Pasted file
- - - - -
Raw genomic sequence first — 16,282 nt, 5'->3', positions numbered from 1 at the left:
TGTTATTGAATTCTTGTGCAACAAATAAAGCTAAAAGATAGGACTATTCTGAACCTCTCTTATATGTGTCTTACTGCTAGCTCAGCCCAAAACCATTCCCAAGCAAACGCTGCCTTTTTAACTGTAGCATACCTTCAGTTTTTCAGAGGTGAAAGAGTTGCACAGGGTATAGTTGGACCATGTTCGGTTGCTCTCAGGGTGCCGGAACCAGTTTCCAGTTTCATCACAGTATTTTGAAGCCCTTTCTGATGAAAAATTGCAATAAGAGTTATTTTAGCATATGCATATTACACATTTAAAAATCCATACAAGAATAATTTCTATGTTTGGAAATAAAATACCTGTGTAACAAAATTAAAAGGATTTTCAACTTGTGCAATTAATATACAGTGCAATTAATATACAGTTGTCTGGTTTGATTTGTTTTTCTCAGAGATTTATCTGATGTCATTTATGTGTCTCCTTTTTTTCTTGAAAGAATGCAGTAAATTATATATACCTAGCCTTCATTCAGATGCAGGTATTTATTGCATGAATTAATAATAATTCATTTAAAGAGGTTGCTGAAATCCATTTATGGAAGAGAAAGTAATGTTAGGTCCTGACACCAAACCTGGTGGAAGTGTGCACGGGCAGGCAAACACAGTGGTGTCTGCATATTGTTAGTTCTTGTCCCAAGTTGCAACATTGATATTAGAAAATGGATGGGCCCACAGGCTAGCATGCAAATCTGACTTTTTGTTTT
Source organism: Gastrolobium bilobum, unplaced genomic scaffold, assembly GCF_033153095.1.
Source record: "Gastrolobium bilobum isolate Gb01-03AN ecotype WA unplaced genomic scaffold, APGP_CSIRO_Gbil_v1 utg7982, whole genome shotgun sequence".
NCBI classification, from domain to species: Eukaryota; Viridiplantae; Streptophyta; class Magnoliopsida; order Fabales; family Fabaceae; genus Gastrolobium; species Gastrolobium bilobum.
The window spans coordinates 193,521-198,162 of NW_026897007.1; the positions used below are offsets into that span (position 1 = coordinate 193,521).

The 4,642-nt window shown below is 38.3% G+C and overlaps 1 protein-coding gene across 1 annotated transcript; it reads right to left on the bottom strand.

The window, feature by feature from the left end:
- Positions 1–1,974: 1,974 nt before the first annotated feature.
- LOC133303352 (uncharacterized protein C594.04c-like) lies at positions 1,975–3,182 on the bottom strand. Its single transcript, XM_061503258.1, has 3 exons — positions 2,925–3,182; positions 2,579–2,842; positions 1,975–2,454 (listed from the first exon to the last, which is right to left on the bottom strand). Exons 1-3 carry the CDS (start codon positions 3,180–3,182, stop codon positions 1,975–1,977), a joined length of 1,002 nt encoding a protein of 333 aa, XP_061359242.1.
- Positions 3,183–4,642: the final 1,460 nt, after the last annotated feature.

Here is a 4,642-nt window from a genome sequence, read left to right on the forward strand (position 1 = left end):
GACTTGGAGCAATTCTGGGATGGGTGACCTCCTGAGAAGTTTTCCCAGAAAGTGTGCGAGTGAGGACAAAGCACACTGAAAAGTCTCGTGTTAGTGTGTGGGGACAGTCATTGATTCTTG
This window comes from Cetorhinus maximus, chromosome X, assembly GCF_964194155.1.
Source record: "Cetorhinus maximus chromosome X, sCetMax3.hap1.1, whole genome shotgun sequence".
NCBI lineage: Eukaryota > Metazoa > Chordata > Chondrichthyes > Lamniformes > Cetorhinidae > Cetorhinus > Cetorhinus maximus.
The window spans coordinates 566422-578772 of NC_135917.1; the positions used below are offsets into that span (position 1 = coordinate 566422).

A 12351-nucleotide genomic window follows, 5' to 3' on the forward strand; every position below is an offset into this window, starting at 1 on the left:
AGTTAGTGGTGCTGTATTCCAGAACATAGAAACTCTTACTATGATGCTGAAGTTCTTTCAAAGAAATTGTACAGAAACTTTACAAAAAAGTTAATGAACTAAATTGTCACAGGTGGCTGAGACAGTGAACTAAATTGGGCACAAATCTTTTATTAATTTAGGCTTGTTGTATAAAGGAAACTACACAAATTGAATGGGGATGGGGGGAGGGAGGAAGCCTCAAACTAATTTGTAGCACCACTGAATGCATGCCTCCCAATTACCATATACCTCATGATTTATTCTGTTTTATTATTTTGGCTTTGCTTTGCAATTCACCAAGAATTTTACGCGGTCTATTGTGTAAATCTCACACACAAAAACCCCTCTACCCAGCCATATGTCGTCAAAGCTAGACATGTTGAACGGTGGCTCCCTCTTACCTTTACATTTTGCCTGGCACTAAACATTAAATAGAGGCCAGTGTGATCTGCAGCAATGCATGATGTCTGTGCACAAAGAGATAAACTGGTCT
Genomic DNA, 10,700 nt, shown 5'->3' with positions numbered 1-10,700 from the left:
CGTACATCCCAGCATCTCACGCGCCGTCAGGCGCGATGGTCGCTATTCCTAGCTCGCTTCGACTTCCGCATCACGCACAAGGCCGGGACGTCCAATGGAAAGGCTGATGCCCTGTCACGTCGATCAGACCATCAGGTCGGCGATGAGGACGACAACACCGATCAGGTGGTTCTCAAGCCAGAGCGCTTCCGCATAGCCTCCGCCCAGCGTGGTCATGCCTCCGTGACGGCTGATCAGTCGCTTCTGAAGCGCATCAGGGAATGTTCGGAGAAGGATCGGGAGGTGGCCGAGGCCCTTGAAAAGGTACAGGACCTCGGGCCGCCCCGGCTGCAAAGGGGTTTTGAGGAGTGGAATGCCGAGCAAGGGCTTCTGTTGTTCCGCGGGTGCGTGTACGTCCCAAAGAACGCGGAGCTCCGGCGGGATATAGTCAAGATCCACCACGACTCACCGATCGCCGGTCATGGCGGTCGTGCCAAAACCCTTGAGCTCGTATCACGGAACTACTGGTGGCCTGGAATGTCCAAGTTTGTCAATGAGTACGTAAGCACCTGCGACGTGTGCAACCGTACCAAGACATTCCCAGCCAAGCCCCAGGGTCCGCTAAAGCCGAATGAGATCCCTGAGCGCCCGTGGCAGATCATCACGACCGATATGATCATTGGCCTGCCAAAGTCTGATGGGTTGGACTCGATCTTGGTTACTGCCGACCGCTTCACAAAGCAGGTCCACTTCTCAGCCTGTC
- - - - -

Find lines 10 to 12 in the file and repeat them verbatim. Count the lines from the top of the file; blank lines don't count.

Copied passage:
- LOC133303352 (uncharacterized protein C594.04c-like) lies at positions 1,975–3,182 on the bottom strand. Its single transcript, XM_061503258.1, has 3 exons — positions 2,925–3,182; positions 2,579–2,842; positions 1,975–2,454 (listed from the first exon to the last, which is right to left on the bottom strand). Exons 1-3 carry the CDS (start codon positions 3,180–3,182, stop codon positions 1,975–1,977), a joined length of 1,002 nt encoding a protein of 333 aa, XP_061359242.1.
- Positions 3,183–4,642: the final 1,460 nt, after the last annotated feature.

Here is a 4,642-nt window from a genome sequence, read left to right on the forward strand (position 1 = left end):